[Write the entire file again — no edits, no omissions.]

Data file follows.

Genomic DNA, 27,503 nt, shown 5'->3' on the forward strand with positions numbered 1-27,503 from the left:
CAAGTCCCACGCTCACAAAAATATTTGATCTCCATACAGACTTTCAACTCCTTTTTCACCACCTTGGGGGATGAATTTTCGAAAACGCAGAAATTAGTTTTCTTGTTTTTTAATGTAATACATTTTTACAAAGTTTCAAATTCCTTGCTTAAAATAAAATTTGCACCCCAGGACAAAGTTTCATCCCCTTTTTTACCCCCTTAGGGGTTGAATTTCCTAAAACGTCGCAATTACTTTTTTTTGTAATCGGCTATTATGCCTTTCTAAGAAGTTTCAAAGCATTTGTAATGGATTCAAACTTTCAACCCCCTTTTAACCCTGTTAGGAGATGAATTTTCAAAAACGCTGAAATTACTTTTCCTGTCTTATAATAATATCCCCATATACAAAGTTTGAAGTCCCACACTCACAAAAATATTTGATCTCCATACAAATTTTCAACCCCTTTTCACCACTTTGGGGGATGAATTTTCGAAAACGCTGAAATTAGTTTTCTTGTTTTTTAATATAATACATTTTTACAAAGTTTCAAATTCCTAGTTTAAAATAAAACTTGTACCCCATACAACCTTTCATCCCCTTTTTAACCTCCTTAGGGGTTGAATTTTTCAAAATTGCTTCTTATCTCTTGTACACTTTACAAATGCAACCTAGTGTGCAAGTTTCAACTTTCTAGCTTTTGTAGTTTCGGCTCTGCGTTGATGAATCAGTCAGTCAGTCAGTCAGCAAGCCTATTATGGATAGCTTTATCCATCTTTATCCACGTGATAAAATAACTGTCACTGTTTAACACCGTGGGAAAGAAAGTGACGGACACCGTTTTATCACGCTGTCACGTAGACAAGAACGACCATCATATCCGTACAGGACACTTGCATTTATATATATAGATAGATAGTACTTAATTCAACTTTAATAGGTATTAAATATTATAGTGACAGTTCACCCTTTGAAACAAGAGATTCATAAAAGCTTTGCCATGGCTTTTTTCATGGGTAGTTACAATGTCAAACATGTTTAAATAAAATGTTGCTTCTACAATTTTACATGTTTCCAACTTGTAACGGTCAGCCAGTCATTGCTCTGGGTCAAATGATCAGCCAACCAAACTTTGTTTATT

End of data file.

Genomic DNA, 27,503 nt, shown 5'->3' on the forward strand with positions numbered 1-27,503 from the left:
CAAGTCCCACGCTCACAAAAATATTTGATCTCCATACAGACTTTCAACTCCTTTTTCACCACCTTGGGGGATGAATTTTCGAAAACGCAGAAATTAGTTTTCTTGTTTTTTAATGTAATACATTTTTACAAAGTTTCAAATTCCTTGCTTAAAATAAAATTTGCACCCCAGGACAAAGTTTCATCCCCTTTTTTACCCCCTTAGGGGTTGAATTTCCTAAAACGTCGCAATTACTTTTTTTTGTAATCGGCTATTATGCCTTTCTAAGAAGTTTCAAAGCATTTGTAATGGATTCAAACTTTCAACCCCCTTTTAACCCTGTTAGGAGATGAATTTTCAAAAACGCTGAAATTACTTTTCCTGTCTTATAATAATATCCCCATATACAAAGTTTGAAGTCCCACACTCACAAAAATATTTGATCTCCATACAAATTTTCAACCCCTTTTCACCACTTTGGGGGATGAATTTTCGAAAACGCTGAAATTAGTTTTCTTGTTTTTTAATATAATACATTTTTACAAAGTTTCAAATTCCTAGTTTAAAATAAAACTTGTACCCCATACAACCTTTCATCCCCTTTTTAACCTCCTTAGGGGTTGAATTTTTCAAAATTGCTTCTTATCTCTTGTACACTTTACAAATGCAACCTAGTGTGCAAGTTTCAACTTTCTAGCTTTTGTAGTTTCGGCTCTGCGTTGATGAATCAGTCAGTCAGTCAGTCAGCAAGCCTATTATGGATAGCTTTATCCATCTTTATCCACGTGATAAAATAACTGTCACTGTTTAACACCGTGGGAAAGAAAGTGACGGACACCGTTTTATCACGCTGTCACGTAGACAAGAACGACCATCATATCCGTACAGGACACTTGCATTTATATATATAGATAGATAGTACTTAATTCAACTTTAATAGGTATTAAATATTATAGTGACAGTTCACCCTTTGAAACAAGAGATTCATAAAAGCTTTGCCATGGCTTTTTTCATGGGTAGTTACAATGTCAAACATGTTTAAATAAAATGTTGCTTCTACAATTTTACATGTTTCCAACTTGTAACGGTCAGCCAGTCATTGCTCTGGGTCAAATGATCAGCCAACCAAACTTTGTTTATT